Forman comes home for A Walk Worthwhile
by Theodore Schwinke
Karlovy Vary audiences are renown for their warmth toward the festival's filmmakers, but few guests could expect a more enthusiastic welcome than that given to Czech-born director Milos Forman, at the festival to present the world premiere of A Walk Worthwhile.
The film is Forman's first shot in his home country since Amadeus, a quarter-century ago, and his first Czech-language film since The Firemen's Ball in 1967.
Forman directed a stage production of the jazz opera A Walk Worthwhile at Prague's National Theatre in 2007. The director filmed a performance for a DVD but “[DoP] Jan Malir thought we could turn the project into a theatrical release,” Forman said.
The stage performance was performed live, without playback, and includes the occasional hiccup. “If you feel that people are really singing and performing, it's much more rewarding for the audience. That was our intention,” the director said.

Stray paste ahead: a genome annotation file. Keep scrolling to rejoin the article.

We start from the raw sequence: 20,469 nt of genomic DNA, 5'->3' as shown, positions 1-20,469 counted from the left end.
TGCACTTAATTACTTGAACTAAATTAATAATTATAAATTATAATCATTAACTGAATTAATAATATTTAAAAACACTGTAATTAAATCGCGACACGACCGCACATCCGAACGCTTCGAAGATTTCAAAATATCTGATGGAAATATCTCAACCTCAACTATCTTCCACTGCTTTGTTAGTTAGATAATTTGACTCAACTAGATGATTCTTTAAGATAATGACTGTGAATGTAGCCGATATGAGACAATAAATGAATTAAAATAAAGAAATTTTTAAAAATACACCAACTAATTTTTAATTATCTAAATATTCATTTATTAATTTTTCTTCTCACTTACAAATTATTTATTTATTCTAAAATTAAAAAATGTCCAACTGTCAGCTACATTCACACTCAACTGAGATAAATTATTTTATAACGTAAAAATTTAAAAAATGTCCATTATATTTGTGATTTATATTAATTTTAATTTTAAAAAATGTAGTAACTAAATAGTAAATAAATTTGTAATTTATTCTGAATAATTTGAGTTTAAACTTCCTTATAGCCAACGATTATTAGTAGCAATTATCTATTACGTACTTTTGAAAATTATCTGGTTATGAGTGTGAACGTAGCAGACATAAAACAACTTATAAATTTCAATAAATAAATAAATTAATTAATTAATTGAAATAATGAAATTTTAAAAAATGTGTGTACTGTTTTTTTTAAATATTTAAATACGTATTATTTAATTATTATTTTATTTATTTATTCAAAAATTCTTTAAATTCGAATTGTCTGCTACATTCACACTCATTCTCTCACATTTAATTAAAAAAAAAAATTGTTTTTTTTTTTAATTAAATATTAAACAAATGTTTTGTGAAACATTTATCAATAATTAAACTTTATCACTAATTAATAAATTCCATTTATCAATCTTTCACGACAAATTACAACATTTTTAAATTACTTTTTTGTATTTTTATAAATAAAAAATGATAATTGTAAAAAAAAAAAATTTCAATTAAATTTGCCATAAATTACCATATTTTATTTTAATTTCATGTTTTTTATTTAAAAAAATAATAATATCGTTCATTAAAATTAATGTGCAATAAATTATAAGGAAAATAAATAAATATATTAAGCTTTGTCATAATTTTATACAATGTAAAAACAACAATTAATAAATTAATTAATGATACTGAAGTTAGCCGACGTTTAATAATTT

The story is a moral fairy tale about a young woman's comic attempts to find a man to give her a child so she can inherit £1m. Forman said the play, written by Jiri Slitr and Jiri Suchy for Prague's Semafor Theater, was not an attempt at political subterfuge. “A Walk Worthwhile, as written in the 1960s, has a social meaning today: money ruins people. But back then, no one had money, so today it has new relevance,” Forman said.
Forman said he was impressed by the professionalism of his crew on the production and reassured to see that Czech film traditions had survived decades of totalitarianism.
The director also mentioned that several projects he had hoped to make in recent years had collapsed in the development stage. It is understood that The Ghost of Munich, a collaboration with Vaclav Havel, is one of these.
Falcon will release A Walk Worthwhile to Czech theaters this month.
Did you enjoy reading this article? Please subscribe to our newsletter to receive more stories like this directly in your inbox.